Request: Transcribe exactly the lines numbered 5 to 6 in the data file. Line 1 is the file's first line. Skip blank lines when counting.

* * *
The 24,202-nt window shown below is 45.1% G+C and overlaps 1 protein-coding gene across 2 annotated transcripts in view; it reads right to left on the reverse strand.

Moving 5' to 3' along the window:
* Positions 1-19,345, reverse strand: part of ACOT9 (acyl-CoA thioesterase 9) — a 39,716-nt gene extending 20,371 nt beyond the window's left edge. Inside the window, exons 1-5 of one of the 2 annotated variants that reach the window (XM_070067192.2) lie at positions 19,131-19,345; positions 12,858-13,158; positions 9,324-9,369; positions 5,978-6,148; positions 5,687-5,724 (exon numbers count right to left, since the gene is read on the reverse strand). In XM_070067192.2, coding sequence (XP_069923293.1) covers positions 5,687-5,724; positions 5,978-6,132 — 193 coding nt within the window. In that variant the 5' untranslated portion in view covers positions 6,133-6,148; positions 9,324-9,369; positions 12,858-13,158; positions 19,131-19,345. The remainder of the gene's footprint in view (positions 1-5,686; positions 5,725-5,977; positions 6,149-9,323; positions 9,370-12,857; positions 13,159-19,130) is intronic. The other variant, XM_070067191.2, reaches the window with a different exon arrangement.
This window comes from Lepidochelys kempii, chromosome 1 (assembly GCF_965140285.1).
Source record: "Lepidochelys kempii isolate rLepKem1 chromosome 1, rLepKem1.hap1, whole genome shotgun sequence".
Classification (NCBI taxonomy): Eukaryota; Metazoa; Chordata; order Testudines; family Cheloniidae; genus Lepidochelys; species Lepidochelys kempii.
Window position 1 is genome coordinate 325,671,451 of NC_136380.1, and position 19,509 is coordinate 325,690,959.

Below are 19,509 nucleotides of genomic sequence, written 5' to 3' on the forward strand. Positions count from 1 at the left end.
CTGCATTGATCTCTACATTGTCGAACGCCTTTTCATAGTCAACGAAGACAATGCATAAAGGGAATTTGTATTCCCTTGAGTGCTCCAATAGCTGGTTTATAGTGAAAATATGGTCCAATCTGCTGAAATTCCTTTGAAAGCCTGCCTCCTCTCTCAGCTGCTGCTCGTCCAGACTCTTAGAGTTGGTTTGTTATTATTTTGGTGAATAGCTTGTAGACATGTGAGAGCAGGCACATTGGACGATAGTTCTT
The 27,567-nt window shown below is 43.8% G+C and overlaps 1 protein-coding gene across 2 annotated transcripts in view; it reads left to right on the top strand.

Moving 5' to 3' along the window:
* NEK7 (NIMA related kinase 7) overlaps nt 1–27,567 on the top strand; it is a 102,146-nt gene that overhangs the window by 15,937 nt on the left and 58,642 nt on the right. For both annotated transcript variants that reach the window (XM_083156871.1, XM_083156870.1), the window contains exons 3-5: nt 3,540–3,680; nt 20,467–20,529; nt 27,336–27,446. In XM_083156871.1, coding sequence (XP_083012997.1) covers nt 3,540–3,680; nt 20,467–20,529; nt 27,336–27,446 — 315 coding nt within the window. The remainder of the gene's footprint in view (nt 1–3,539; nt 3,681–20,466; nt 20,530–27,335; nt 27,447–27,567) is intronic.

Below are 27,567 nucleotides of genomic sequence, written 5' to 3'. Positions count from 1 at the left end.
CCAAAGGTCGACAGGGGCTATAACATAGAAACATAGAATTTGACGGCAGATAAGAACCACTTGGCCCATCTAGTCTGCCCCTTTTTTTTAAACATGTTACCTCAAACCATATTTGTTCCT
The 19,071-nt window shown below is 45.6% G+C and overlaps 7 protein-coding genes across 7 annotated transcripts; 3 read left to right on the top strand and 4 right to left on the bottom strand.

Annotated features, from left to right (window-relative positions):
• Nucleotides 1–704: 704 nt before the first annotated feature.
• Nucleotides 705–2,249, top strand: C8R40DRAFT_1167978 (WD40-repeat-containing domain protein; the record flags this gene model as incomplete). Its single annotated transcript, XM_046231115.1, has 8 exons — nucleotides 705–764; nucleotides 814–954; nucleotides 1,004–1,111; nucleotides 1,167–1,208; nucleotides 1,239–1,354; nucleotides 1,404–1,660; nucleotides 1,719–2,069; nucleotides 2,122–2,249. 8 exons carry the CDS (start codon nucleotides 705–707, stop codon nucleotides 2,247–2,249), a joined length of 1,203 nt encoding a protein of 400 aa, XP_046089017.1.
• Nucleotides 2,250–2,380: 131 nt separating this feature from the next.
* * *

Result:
Source record: "Lepidochelys kempii isolate rLepKem1 chromosome 1, rLepKem1.hap1, whole genome shotgun sequence".
Classification (NCBI taxonomy): Eukaryota; Metazoa; Chordata; order Testudines; family Cheloniidae; genus Lepidochelys; species Lepidochelys kempii.